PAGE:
The Department for Transport’s Cycling Manual – Cycling Infrastructure Design [pdf], or LTN 2/08 – contains this ‘classification’ of different categories of cyclists –
1.3.8 The different categories of cyclist include:
• fast commuter – confident in most on road situations and will use a route with significant traffic volumes if it is more direct than a quieter route;
• utility cyclist – may seek some segregation at busy junctions and on links carrying high speed traffic;
• inexperienced and/or leisure cyclist – may be willing to sacrifice directness, in terms of both distance and time, for a route with less traffic and more places to stop and rest;
• child – may require segregated, direct largely off road routes from residential areas to schools, even where an on road solution is available. Design needs to take account of personal security issues. Child cyclists should be anticipated in all residential areas and on most leisure cycling routes; and
• users of specialised equipment – includes users of trailers, trailercycles, tandems and tricycles, as well as disabled people using handcranked machines. This group requires wide facilities free of sharp bends and an absence of pinchpoints or any other features that force cyclists to dismount. Cycle tracks and lanes where adult cyclists frequently accompany young children should be sufficiently wide to allow for cycling two abreast. This enables adults to ride alongside children when necessary.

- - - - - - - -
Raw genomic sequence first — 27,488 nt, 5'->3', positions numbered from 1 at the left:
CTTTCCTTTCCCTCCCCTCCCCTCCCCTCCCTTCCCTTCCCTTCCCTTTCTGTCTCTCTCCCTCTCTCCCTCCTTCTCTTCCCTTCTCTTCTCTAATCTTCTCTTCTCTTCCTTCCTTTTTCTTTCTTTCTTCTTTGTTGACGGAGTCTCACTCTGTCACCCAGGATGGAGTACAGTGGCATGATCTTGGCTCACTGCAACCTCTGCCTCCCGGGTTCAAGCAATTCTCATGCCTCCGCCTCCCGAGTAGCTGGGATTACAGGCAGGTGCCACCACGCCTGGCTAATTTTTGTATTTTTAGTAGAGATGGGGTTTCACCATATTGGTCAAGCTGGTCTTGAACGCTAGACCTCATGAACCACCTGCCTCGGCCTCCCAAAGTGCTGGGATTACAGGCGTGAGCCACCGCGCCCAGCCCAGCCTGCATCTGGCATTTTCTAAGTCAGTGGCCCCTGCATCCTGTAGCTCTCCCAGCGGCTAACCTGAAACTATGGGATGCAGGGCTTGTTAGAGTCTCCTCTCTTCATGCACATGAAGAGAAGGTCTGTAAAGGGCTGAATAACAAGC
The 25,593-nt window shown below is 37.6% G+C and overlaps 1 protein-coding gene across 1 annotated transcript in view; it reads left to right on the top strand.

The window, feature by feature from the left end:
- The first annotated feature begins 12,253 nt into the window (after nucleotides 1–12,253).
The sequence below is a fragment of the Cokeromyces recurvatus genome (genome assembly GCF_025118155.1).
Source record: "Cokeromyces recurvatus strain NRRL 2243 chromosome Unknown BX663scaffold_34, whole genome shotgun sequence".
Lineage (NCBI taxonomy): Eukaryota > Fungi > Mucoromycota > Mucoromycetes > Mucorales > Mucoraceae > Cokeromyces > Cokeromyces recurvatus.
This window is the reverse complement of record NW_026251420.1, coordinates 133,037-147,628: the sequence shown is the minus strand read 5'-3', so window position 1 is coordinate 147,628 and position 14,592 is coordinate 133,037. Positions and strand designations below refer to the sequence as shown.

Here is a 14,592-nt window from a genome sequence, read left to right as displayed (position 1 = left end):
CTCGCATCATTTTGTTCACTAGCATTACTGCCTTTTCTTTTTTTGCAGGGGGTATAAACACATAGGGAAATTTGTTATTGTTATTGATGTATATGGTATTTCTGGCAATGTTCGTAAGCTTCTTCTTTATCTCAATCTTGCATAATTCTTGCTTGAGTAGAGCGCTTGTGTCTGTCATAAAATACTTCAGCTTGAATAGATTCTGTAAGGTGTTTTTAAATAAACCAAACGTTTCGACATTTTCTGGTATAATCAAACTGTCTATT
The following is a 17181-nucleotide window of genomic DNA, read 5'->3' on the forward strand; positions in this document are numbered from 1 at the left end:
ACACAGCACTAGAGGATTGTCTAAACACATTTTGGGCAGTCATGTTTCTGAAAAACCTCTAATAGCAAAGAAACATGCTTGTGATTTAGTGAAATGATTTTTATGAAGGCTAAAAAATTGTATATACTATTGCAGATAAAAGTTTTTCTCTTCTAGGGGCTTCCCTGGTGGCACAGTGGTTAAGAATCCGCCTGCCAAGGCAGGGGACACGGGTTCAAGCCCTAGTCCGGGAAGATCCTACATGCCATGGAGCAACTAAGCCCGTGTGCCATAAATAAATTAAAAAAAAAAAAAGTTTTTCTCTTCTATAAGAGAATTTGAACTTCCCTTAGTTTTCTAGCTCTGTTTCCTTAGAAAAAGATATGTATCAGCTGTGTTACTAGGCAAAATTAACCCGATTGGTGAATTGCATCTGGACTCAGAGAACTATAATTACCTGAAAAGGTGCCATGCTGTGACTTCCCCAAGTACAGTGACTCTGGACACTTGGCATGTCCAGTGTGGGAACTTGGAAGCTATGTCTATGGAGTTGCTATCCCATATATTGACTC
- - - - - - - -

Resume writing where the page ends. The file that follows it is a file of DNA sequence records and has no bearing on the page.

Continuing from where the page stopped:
Perversely this classification is not used to inform the design of cycle infrastructure that is suitable for all these groups to use; instead it is used to recommend designing different kinds of cycling infrastructure for these different types of cyclists. The most telling quote being
In order to accommodate the sometimes conflicting needs of various user types and functions, it may be necessary to create dual networks offering different levels of provision, with one network offering greater segregation from motor traffic at the expense of directness and/or priority.
It is assumed here that cyclists who don’t like cycling amongst vehicles are quite happy to make their journeys longer and more inconvenient as a consequence. Presumably only those people who don’t want to use the road network, as is, are those ‘inexperienced’ or ‘leisure cyclists’, content to wobble around bus stops, dismount at every major junction, and give way at every side road. It’s a disastrous and wrongheaded assumption. As Joe Dunckley has written
The effect of the “dual networks” principle in LTN 2/08 is that neither “network” is satisfactorily designed. The low-traffic “network” can be designed down: it can concede priority, take circuitous routes, share busy pedestrian spaces, and even advise dismounting — yes, LTN 2/08 says elsewhere that those solutions are undesirable, but, hey, this is just the training network, they’ll soon graduate onto the road so what does it matter? And when it then comes to fixing the main roads and busy junctions, engineers will “take into account the type(s) of cyclist expected to use it”, conclude that the inexperienced and nervous cyclists will be usingthe other “network”, and design the roads and junctions accordingly.